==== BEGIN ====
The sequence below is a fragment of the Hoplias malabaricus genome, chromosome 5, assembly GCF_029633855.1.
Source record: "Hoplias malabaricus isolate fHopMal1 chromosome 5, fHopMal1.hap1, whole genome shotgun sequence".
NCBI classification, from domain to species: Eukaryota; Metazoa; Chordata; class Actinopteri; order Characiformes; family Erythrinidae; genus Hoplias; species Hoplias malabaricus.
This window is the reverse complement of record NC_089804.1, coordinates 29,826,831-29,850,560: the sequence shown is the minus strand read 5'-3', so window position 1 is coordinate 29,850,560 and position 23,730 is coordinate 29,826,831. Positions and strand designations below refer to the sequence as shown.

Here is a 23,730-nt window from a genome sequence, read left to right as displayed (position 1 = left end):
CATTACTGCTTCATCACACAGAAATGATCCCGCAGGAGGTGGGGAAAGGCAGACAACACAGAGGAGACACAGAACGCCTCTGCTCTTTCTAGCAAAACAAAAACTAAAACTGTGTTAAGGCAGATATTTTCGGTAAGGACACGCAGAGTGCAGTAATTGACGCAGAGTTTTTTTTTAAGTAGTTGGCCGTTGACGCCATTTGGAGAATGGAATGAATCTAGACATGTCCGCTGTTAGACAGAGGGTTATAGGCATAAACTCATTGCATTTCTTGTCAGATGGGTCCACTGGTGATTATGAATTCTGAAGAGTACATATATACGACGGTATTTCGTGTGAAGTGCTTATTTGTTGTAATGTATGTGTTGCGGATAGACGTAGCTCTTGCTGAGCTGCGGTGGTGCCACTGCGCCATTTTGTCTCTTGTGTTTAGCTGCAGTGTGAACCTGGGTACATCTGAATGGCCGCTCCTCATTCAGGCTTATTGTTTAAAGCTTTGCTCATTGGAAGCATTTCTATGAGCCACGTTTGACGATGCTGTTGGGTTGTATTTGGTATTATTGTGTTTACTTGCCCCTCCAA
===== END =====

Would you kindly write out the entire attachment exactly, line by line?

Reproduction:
The sequence below is a fragment of the Hoplias malabaricus genome, chromosome 5, assembly GCF_029633855.1.
Source record: "Hoplias malabaricus isolate fHopMal1 chromosome 5, fHopMal1.hap1, whole genome shotgun sequence".
NCBI classification, from domain to species: Eukaryota; Metazoa; Chordata; class Actinopteri; order Characiformes; family Erythrinidae; genus Hoplias; species Hoplias malabaricus.
This window is the reverse complement of record NC_089804.1, coordinates 29,826,831-29,850,560: the sequence shown is the minus strand read 5'-3', so window position 1 is coordinate 29,850,560 and position 23,730 is coordinate 29,826,831. Positions and strand designations below refer to the sequence as shown.

Here is a 23,730-nt window from a genome sequence, read left to right as displayed (position 1 = left end):
CATTACTGCTTCATCACACAGAAATGATCCCGCAGGAGGTGGGGAAAGGCAGACAACACAGAGGAGACACAGAACGCCTCTGCTCTTTCTAGCAAAACAAAAACTAAAACTGTGTTAAGGCAGATATTTTCGGTAAGGACACGCAGAGTGCAGTAATTGACGCAGAGTTTTTTTTTAAGTAGTTGGCCGTTGACGCCATTTGGAGAATGGAATGAATCTAGACATGTCCGCTGTTAGACAGAGGGTTATAGGCATAAACTCATTGCATTTCTTGTCAGATGGGTCCACTGGTGATTATGAATTCTGAAGAGTACATATATACGACGGTATTTCGTGTGAAGTGCTTATTTGTTGTAATGTATGTGTTGCGGATAGACGTAGCTCTTGCTGAGCTGCGGTGGTGCCACTGCGCCATTTTGTCTCTTGTGTTTAGCTGCAGTGTGAACCTGGGTACATCTGAATGGCCGCTCCTCATTCAGGCTTATTGTTTAAAGCTTTGCTCATTGGAAGCATTTCTATGAGCCACGTTTGACGATGCTGTTGGGTTGTATTTGGTATTATTGTGTTTACTTGCCCCTCCAA